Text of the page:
HERO SONG        Recitation by Author


HERO SONG       
First Line: There was no repose
Last Line: Love, he said, %will eat away the empire %until chaos remains


HOMAGE AND LAMENT FOR EZRA POUND IN CAPTIVITY, MAY 12, 1944    Poem Text    
First Line: Apprehension this spring ... The leaves, the leaves
Last Line: Still, as still as everness returning
Subject(s): Poetry & Poets; Pound, Ezra (1885-1972)


HOMAGE AND LAMENT FOR EZRA POUND IN CAPTIVITY, MAY 12, 1944       
First Line: Apprehension this spring ... The leaves, the leaves
Last Line: Still, as still as everness returning
Subject(s): Poetry And Poets; Pound, Ezra (1885-1972)


HORNS OF ARTEMIS       
First Line: There where great artemis rides
Last Line: Cold light shed on all things


HOUSEHOLD       
First Line: The household -- to provide shelter
Last Line: Gains in brilliancy


HUMAN COMMUNION. TRACES       
First Line: The dead %are the departed therefrom. Whose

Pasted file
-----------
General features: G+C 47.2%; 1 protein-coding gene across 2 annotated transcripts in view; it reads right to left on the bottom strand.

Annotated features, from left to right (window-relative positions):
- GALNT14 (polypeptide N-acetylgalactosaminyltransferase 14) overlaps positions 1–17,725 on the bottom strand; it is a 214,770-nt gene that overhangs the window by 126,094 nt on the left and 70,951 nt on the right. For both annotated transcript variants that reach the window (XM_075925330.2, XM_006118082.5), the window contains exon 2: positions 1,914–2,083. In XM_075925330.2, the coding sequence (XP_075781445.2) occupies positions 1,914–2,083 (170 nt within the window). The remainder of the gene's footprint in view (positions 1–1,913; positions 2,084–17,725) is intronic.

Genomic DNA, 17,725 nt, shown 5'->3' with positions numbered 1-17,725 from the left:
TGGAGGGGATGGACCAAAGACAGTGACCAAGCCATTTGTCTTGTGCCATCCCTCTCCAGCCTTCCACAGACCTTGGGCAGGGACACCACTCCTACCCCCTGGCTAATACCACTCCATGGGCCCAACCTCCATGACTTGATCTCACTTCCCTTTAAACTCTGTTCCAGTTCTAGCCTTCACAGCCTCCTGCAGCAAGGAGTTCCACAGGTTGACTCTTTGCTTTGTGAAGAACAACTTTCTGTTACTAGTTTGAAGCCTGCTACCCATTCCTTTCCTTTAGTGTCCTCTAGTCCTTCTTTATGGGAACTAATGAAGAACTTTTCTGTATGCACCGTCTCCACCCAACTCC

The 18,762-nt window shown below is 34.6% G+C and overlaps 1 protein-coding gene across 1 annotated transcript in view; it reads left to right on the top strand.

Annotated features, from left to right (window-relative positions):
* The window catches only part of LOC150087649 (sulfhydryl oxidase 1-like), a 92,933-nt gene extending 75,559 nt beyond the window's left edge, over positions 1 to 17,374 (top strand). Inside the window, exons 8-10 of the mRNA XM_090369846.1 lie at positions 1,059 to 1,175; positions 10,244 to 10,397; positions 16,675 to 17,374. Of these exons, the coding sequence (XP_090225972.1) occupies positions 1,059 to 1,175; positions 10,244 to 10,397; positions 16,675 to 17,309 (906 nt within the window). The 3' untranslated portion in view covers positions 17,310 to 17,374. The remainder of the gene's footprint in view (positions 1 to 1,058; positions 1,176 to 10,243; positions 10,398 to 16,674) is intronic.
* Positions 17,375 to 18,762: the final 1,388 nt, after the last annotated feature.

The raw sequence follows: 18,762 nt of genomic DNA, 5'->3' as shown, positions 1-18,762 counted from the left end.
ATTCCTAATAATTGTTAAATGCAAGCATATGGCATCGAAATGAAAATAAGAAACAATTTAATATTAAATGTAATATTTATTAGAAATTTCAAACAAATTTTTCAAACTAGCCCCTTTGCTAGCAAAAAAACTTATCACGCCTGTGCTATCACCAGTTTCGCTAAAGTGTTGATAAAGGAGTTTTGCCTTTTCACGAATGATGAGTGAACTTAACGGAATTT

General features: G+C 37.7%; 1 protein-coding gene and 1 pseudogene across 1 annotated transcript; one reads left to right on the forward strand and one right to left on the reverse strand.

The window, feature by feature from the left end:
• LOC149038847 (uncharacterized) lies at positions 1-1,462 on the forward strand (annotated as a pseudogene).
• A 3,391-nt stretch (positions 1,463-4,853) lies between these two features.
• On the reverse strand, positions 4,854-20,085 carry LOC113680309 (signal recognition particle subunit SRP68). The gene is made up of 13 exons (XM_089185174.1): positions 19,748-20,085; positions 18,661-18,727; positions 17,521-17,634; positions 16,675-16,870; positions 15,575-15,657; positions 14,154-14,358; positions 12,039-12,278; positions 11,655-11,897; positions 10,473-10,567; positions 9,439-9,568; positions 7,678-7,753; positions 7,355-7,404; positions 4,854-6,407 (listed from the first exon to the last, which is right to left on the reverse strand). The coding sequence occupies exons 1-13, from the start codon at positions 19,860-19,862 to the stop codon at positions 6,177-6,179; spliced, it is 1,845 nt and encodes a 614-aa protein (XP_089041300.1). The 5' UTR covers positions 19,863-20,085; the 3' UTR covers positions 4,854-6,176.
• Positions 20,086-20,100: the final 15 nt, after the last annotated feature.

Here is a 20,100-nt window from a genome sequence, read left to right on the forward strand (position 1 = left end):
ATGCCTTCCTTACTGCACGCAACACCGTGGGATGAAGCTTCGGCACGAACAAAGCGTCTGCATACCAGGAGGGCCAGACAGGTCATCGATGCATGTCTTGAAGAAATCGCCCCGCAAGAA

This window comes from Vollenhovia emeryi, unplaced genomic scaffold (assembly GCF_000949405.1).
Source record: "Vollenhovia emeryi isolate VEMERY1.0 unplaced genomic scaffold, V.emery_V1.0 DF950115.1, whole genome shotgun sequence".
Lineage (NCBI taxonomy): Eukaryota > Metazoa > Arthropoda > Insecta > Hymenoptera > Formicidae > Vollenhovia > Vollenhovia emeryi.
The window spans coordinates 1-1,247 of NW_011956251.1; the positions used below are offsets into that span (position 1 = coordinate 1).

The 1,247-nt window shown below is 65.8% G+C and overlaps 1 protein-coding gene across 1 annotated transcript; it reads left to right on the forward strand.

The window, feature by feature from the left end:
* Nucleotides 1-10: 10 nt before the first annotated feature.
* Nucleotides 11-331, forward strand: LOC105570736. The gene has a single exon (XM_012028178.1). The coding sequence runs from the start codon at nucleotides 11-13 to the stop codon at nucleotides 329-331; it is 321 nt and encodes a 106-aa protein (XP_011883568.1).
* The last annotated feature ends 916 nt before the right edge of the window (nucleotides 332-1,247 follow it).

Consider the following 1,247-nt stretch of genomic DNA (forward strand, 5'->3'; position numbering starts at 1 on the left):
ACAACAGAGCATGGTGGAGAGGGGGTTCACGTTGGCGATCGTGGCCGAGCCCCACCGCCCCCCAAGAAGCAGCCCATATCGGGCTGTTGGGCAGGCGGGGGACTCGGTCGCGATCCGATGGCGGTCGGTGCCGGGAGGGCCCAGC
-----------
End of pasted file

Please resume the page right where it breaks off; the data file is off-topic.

Last Line: Below: %the boundless waters


HUON OF BORDEAUX        Recitation by Author


HUON OF BORDEAUX       
First Line: The torches in the windy corridors
Last Line: Floats upon the lethal sea


I AM A MOST FLESHLY MAN       
First Line: I am a most fleshly man, and see
Last Line: We hang like smoky music in the air


ILLUSTRATIVE LINES       
First Line: This pen is where the writing flows in sight
Last Line: Pass into the transports of a lingering %scent %illustrious


IMAGINING IN WRITING       
First Line: Not in believing, but in pretending. Not in knowing, but in pretending